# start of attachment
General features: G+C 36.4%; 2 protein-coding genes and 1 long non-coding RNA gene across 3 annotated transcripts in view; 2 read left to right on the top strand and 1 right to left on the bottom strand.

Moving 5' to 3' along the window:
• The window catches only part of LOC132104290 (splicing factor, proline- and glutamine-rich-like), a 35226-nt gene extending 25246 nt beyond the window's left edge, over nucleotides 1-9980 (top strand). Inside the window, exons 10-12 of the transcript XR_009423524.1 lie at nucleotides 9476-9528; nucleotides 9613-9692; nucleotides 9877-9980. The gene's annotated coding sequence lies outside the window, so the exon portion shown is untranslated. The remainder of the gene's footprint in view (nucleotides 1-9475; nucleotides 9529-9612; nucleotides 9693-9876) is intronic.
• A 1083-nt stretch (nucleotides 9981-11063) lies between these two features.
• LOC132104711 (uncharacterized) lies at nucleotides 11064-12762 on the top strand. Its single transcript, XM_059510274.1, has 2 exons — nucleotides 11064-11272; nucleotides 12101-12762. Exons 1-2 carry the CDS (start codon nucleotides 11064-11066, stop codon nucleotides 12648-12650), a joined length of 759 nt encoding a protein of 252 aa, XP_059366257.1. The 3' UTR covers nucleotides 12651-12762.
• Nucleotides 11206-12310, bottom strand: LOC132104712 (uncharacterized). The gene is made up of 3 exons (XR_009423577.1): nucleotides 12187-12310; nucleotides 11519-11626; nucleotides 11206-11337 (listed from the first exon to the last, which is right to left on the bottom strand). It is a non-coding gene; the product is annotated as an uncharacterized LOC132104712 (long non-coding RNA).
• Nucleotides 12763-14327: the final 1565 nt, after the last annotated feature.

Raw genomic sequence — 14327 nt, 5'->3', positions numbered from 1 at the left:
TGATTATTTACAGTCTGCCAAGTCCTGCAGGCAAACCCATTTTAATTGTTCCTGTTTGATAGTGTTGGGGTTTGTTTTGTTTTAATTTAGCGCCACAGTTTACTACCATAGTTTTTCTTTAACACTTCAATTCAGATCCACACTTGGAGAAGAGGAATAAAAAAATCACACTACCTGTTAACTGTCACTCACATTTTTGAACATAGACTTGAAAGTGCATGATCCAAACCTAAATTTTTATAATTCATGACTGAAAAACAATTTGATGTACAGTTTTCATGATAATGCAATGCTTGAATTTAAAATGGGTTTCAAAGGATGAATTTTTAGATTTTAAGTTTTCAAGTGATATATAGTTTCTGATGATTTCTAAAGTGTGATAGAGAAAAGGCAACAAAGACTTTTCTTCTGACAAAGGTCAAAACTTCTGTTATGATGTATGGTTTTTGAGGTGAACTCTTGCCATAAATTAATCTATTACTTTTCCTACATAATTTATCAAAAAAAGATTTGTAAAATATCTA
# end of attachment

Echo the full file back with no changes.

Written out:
General features: G+C 36.4%; 2 protein-coding genes and 1 long non-coding RNA gene across 3 annotated transcripts in view; 2 read left to right on the top strand and 1 right to left on the bottom strand.

Moving 5' to 3' along the window:
• The window catches only part of LOC132104290 (splicing factor, proline- and glutamine-rich-like), a 35226-nt gene extending 25246 nt beyond the window's left edge, over nucleotides 1-9980 (top strand). Inside the window, exons 10-12 of the transcript XR_009423524.1 lie at nucleotides 9476-9528; nucleotides 9613-9692; nucleotides 9877-9980. The gene's annotated coding sequence lies outside the window, so the exon portion shown is untranslated. The remainder of the gene's footprint in view (nucleotides 1-9475; nucleotides 9529-9612; nucleotides 9693-9876) is intronic.
• A 1083-nt stretch (nucleotides 9981-11063) lies between these two features.
• LOC132104711 (uncharacterized) lies at nucleotides 11064-12762 on the top strand. Its single transcript, XM_059510274.1, has 2 exons — nucleotides 11064-11272; nucleotides 12101-12762. Exons 1-2 carry the CDS (start codon nucleotides 11064-11066, stop codon nucleotides 12648-12650), a joined length of 759 nt encoding a protein of 252 aa, XP_059366257.1. The 3' UTR covers nucleotides 12651-12762.
• Nucleotides 11206-12310, bottom strand: LOC132104712 (uncharacterized). The gene is made up of 3 exons (XR_009423577.1): nucleotides 12187-12310; nucleotides 11519-11626; nucleotides 11206-11337 (listed from the first exon to the last, which is right to left on the bottom strand). It is a non-coding gene; the product is annotated as an uncharacterized LOC132104712 (long non-coding RNA).
• Nucleotides 12763-14327: the final 1565 nt, after the last annotated feature.

Raw genomic sequence — 14327 nt, 5'->3', positions numbered from 1 at the left:
TGATTATTTACAGTCTGCCAAGTCCTGCAGGCAAACCCATTTTAATTGTTCCTGTTTGATAGTGTTGGGGTTTGTTTTGTTTTAATTTAGCGCCACAGTTTACTACCATAGTTTTTCTTTAACACTTCAATTCAGATCCACACTTGGAGAAGAGGAATAAAAAAATCACACTACCTGTTAACTGTCACTCACATTTTTGAACATAGACTTGAAAGTGCATGATCCAAACCTAAATTTTTATAATTCATGACTGAAAAACAATTTGATGTACAGTTTTCATGATAATGCAATGCTTGAATTTAAAATGGGTTTCAAAGGATGAATTTTTAGATTTTAAGTTTTCAAGTGATATATAGTTTCTGATGATTTCTAAAGTGTGATAGAGAAAAGGCAACAAAGACTTTTCTTCTGACAAAGGTCAAAACTTCTGTTATGATGTATGGTTTTTGAGGTGAACTCTTGCCATAAATTAATCTATTACTTTTCCTACATAATTTATCAAAAAAAGATTTGTAAAATATCTA